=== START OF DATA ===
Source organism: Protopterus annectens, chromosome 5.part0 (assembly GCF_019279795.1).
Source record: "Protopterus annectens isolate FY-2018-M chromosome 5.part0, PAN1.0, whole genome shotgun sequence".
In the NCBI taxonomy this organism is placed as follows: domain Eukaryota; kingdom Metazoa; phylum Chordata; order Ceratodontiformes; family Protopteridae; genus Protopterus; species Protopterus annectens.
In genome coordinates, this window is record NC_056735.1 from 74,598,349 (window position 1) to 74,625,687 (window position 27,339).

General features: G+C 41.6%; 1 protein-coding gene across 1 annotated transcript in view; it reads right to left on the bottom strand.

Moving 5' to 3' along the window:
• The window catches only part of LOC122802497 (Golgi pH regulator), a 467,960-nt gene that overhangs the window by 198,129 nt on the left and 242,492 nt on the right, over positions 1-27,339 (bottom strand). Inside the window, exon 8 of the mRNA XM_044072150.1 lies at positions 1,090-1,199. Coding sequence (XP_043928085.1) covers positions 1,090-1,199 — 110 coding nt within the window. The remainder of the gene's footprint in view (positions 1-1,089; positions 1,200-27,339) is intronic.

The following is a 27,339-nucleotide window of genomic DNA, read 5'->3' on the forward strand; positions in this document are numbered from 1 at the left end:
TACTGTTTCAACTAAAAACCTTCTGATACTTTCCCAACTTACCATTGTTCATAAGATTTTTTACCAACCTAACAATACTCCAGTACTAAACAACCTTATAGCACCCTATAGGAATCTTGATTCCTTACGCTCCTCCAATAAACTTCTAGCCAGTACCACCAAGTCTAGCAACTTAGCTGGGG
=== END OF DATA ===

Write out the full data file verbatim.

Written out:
Source organism: Protopterus annectens, chromosome 5.part0 (assembly GCF_019279795.1).
Source record: "Protopterus annectens isolate FY-2018-M chromosome 5.part0, PAN1.0, whole genome shotgun sequence".
In the NCBI taxonomy this organism is placed as follows: domain Eukaryota; kingdom Metazoa; phylum Chordata; order Ceratodontiformes; family Protopteridae; genus Protopterus; species Protopterus annectens.
In genome coordinates, this window is record NC_056735.1 from 74,598,349 (window position 1) to 74,625,687 (window position 27,339).

General features: G+C 41.6%; 1 protein-coding gene across 1 annotated transcript in view; it reads right to left on the bottom strand.

Moving 5' to 3' along the window:
• The window catches only part of LOC122802497 (Golgi pH regulator), a 467,960-nt gene that overhangs the window by 198,129 nt on the left and 242,492 nt on the right, over positions 1-27,339 (bottom strand). Inside the window, exon 8 of the mRNA XM_044072150.1 lies at positions 1,090-1,199. Coding sequence (XP_043928085.1) covers positions 1,090-1,199 — 110 coding nt within the window. The remainder of the gene's footprint in view (positions 1-1,089; positions 1,200-27,339) is intronic.

The following is a 27,339-nucleotide window of genomic DNA, read 5'->3' on the forward strand; positions in this document are numbered from 1 at the left end:
TACTGTTTCAACTAAAAACCTTCTGATACTTTCCCAACTTACCATTGTTCATAAGATTTTTTACCAACCTAACAATACTCCAGTACTAAACAACCTTATAGCACCCTATAGGAATCTTGATTCCTTACGCTCCTCCAATAAACTTCTAGCCAGTACCACCAAGTCTAGCAACTTAGCTGGGG